I had a stick set aside special. I grabbed it, wrenched up the stone (all clear), then pulled the gift out.
I was twelve, so money wasn’t an option. I had an allowance when I did chores, but I was also twelve and chores were abhorred. So, my gift was something I had found and was very proud of.
We had been friends since we could walk. Our families were not friends, but there was no Romeo and Juliet familial conflict between them. Just didn’t get on. But they supported our friendship in so much as they let us play together. Which meant running about in the brush for most of the days without school. We were rarely invited to each other’s house for events. It was like they allowed the comradery but weren’t going to go out of their way to encourage it. On my family side, it felt like they had their life and I had mine. They didn’t bother me much. Like we were more roommates than family. That club feeling again, that I wasn’t a part of.
Annabelle was my club. And I treasured it. Her.
And that was the day I lost her.
She waited for me in our meeting place.
Dirt floor that never grew back under our years of trodding it clear. Cast out pink plastic chair faced a woven lawn chair, half unwoven, and could only handle the weight of a child. Its poking bits of wicker kept me from leaning back when I sat in it. My legs no longer dangled from its edge. My first attempt at carpentry made up our table of scrap wood with a bouquet of nail heads at each corner. A cast off crate housed equally cast off or pilfered cups and plates, utensils. More for show than use. We didn’t play house anymore. I didn’t know why then, but it felt more real and with my body changes my feelings had changed. Toward her. It was why the gift was so important that Christmas.
I held it behind my back, wrapped in a cloth napkin. Red with golden bells on it. I’d have to return it back to the Christmas drawer when I got home, before ma noticed it tonight. Christmas day was bbq-ing and a pool party with immediate and extended family. But tonight we had a tradition of Christmas dessert. Just the immediate family and a finely set table. Shirt and shoes required. And an actual bath. By candle light we ate special sweets and pies and candy. All homemade. We all told funny stories and laughed. And my mother glowed.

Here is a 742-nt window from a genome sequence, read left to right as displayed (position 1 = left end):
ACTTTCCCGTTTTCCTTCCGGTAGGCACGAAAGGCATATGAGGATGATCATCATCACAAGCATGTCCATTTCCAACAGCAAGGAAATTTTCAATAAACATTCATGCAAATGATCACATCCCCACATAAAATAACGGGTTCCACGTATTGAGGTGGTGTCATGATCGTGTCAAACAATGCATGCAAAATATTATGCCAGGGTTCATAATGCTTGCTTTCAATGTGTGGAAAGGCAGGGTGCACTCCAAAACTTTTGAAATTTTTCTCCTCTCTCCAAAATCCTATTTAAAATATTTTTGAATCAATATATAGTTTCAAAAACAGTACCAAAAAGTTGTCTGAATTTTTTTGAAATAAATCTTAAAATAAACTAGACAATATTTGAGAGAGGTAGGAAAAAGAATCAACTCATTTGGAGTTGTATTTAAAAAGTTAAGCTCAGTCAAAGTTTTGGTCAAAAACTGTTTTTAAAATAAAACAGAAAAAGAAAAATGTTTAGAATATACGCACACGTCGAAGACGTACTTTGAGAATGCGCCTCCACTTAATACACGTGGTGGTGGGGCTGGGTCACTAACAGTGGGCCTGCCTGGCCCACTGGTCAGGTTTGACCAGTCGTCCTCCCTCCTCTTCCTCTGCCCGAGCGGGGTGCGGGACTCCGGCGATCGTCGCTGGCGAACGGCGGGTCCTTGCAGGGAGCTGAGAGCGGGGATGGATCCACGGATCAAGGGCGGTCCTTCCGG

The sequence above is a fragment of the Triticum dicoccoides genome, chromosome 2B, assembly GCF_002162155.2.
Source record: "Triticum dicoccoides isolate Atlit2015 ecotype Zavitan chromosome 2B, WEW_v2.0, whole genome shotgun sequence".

I had asked for Annabelle to come for every year since I thought of it. The answer was always no.
But Annabelle understood. She always understood.
She smiled when she saw me and jumped up from the pink chair and skipped to me. She too had something hidden behind her back. She stopped up close to me, so close my heart thumped fast and hard in my chest. I didn’t understand then why her face had seemed to change overnight. Something golden now shone out of it. Her eyes larger. Her smile brighter. Like a ray of sunshine straight into my belly. I tingled with her so close.
“Hi,” she said and darted in, up to my cheek and kissed it. A peck. And pulled away, “A Christmas kiss.” Then giggled.
I just stood there. I know I turned red. I felt it between my toes. The back of my ears itched with it. My jaw froze with it.
She laughed more and hit me in the shoulder. A punch. Not as light as it used to be. It knocked a little sense into me.
“Hi. Thanks.” I managed to stammer out.
“For the kiss or the punch?” she asked.
“Uh,” I floundered then landed on, “the Merry Christmas.”
“Nice recovery, Noah,” she said then got solemn, “you have earned your present. For you.” She pulled her hand out from behind her back and hung from her fingers was a necklace.
Anabelle was not above doing chores for money.
The chain was actually leather and plain with a silver colored clasp. It was the pendant that was the gift. A little shield, black with silver edging. In the center an outline of a diamond shape in silver, but the lines curved in at the top like someone had pinched it. By the pinched parts, two little curly bits curved from the top.
It was the coolest thing I had ever seen.
With her hand still out to me offering the hanging necklace she pulled out a necklace from under her own shirt and showed the pendant to me. “See, we’ll match.” It was the same necklace and pendant.
I must have stood there and stared at her for a while because her face changed, worried, smile gone. “You don’t like it.”
“NO!” I shouted so loud and so sudden she staggered back. I might have lunged at her too. I dropped the bangers I had in the napkin to the ground to free a hand to snatch the necklace from her, then stopped. “Uh, sorry. I uh,” it just swung there in my hand like a clock ticking out the hours of my embarrassment, second by second.
She took pity on me, laughed and took it back. “You are acting really weird today. Is it that present for me you have behind your back or is it the rest of breakfast?” She smiled a curving smile, that sly look women gain about that age. It was as new to her as these feelings in me, so I really don’t think she knew what she was doing.